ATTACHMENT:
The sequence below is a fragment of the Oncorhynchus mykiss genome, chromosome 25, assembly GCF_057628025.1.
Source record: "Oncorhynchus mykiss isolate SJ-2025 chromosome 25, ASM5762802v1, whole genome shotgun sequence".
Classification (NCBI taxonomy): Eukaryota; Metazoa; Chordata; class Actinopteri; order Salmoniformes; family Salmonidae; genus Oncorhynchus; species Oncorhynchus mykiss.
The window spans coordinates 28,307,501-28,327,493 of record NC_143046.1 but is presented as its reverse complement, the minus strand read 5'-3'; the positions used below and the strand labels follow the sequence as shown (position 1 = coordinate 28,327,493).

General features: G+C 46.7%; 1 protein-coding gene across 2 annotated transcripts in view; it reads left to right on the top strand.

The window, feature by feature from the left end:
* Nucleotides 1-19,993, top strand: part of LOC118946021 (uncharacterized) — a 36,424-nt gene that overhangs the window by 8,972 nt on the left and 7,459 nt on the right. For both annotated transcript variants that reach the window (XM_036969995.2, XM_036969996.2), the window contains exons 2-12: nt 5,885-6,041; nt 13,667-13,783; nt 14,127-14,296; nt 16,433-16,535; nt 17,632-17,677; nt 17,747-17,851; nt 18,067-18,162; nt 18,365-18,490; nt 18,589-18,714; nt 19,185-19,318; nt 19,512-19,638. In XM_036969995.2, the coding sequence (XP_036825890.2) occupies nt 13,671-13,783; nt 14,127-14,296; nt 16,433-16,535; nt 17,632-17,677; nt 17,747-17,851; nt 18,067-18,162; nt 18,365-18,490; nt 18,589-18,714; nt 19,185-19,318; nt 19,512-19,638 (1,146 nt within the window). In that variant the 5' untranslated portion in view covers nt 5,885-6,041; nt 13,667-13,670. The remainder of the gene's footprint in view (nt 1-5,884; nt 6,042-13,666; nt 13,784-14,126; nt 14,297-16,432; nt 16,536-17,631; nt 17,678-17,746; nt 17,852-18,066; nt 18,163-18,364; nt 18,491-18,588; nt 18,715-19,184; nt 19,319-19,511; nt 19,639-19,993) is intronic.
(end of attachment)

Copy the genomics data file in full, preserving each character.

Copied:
The sequence below is a fragment of the Oncorhynchus mykiss genome, chromosome 25, assembly GCF_057628025.1.
Source record: "Oncorhynchus mykiss isolate SJ-2025 chromosome 25, ASM5762802v1, whole genome shotgun sequence".
Classification (NCBI taxonomy): Eukaryota; Metazoa; Chordata; class Actinopteri; order Salmoniformes; family Salmonidae; genus Oncorhynchus; species Oncorhynchus mykiss.
The window spans coordinates 28,307,501-28,327,493 of record NC_143046.1 but is presented as its reverse complement, the minus strand read 5'-3'; the positions used below and the strand labels follow the sequence as shown (position 1 = coordinate 28,327,493).

General features: G+C 46.7%; 1 protein-coding gene across 2 annotated transcripts in view; it reads left to right on the top strand.

The window, feature by feature from the left end:
* Nucleotides 1-19,993, top strand: part of LOC118946021 (uncharacterized) — a 36,424-nt gene that overhangs the window by 8,972 nt on the left and 7,459 nt on the right. For both annotated transcript variants that reach the window (XM_036969995.2, XM_036969996.2), the window contains exons 2-12: nt 5,885-6,041; nt 13,667-13,783; nt 14,127-14,296; nt 16,433-16,535; nt 17,632-17,677; nt 17,747-17,851; nt 18,067-18,162; nt 18,365-18,490; nt 18,589-18,714; nt 19,185-19,318; nt 19,512-19,638. In XM_036969995.2, the coding sequence (XP_036825890.2) occupies nt 13,671-13,783; nt 14,127-14,296; nt 16,433-16,535; nt 17,632-17,677; nt 17,747-17,851; nt 18,067-18,162; nt 18,365-18,490; nt 18,589-18,714; nt 19,185-19,318; nt 19,512-19,638 (1,146 nt within the window). In that variant the 5' untranslated portion in view covers nt 5,885-6,041; nt 13,667-13,670. The remainder of the gene's footprint in view (nt 1-5,884; nt 6,042-13,666; nt 13,784-14,126; nt 14,297-16,432; nt 16,536-17,631; nt 17,678-17,746; nt 17,852-18,066; nt 18,163-18,364; nt 18,491-18,588; nt 18,715-19,184; nt 19,319-19,511; nt 19,639-19,993) is intronic.